80 Graphs From 58 New (2017) Papers Invalidate Claims Of Unprecedented Global-Scale Modern Warming
Written by Kenneth Richard
Scientists Increasingly Discarding ‘Hockey Stick’ Temperature Graphs
“[W]hen it comes to disentangling natural variability from anthropogenically affected variability the vast majority of the instrumental record may be biased.” — Büntgen et al., 2017
Last year there were at least 60 peer-reviewed papers published in scientific journals demonstrating that Today’s Warming Isn’t Global, Unprecedented, Or Remarkable.
Just within the last 5 months, 58 more papers and 80 new graphs have been published that continue to undermine the popularized conception of a slowly cooling Earth temperature history followed by a dramatic hockey-stick-shaped uptick, or an especially unusual global-scale warming during modern times.
Yes, some regions of the Earth have been warming in recent decades or at some point in the last 100 years. Some regions have been cooling for decades at a time. And many regions have shown no significant net changes or trends in either direction relative to the last few hundred to thousands of years.
Succinctly, then, scientists publishing in peer-reviewed journals have increasingly affirmed that there is nothing historically unprecedented or remarkable about today’s climate when viewed in the context of long-term natural variability.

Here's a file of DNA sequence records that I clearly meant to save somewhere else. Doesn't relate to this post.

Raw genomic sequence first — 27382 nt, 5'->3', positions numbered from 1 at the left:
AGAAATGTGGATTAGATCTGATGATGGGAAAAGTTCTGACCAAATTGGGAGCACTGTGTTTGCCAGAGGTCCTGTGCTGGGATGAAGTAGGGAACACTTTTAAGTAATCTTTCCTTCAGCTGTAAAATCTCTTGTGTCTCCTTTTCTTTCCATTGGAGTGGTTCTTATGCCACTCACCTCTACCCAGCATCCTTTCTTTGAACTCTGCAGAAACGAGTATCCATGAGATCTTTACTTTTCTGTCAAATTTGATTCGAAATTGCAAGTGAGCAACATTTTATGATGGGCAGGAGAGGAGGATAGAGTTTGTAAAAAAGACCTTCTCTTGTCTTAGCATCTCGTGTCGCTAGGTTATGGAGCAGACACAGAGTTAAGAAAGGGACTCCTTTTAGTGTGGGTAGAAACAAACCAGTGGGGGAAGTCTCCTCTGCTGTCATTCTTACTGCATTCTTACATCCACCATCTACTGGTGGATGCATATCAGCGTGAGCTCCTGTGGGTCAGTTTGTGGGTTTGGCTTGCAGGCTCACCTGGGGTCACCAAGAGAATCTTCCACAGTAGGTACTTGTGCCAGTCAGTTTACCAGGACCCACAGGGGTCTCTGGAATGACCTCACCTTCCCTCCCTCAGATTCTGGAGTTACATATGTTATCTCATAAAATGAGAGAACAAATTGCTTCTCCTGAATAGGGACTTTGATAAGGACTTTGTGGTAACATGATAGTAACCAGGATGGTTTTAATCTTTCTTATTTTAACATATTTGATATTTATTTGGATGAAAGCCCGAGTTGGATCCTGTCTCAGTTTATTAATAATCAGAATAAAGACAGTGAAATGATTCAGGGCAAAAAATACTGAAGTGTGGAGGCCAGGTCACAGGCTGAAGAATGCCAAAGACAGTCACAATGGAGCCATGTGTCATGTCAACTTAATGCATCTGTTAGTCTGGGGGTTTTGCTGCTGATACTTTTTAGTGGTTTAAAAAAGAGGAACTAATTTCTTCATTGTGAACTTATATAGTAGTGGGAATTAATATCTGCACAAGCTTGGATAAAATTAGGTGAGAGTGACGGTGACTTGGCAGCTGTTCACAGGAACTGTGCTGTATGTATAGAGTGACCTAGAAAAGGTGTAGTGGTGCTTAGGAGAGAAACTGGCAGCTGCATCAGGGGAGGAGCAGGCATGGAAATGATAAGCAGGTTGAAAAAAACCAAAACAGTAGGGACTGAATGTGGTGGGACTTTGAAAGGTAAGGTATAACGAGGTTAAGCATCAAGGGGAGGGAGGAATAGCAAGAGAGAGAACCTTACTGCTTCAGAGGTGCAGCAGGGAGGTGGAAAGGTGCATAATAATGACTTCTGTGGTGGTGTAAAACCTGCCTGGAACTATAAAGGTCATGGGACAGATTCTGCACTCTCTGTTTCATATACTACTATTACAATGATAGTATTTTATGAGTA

“Spanning the period 1186-2014 CE, the new reconstruction reveals overall warmer conditions around 1200 and 1400, and again after ~1850. … Little agreement is found with climate model simulations that consistently overestimate recent summer warming and underestimate pre-industrial temperature changes. … [W]hen it comes to disentangling natural variability from anthropogenically affected variability the vast majority of the instrumental record may be biased. …
“The transition from warm to colder climatic conditions occurs around 1300 CE associated with the Wolf solar minimum. The coldest SSTs are detected between 1350 and 1850 CE, on Iberia during the well-known Little Ice Age (LIA) (Bradley and Jones, 1993), with the most intense cooling episodes related with other solar minima events, and major volcanic forcing and separated by intervals of relative warmth (e.g. (Crowley and Unterman, 2013; Solanki et al., 2004; Steinhilber et al., 2012; Turner et al., 2016; Usoskin et al., 2011). During the 20th century, the southern records show unusually large decadal scale SST oscillations in the context of the last 2 millennia, in particular after the mid 1970’s, within the Great Solar Maximum (1940 – 2000 (Usoskin et al., 2011)) and the “greater salinity anomaly” event in the northern Atlantic (Dickson et al., 1988), or yet the higher global temperatures of the last 1.4 ky detected by (Ahmed et al., 2013).”
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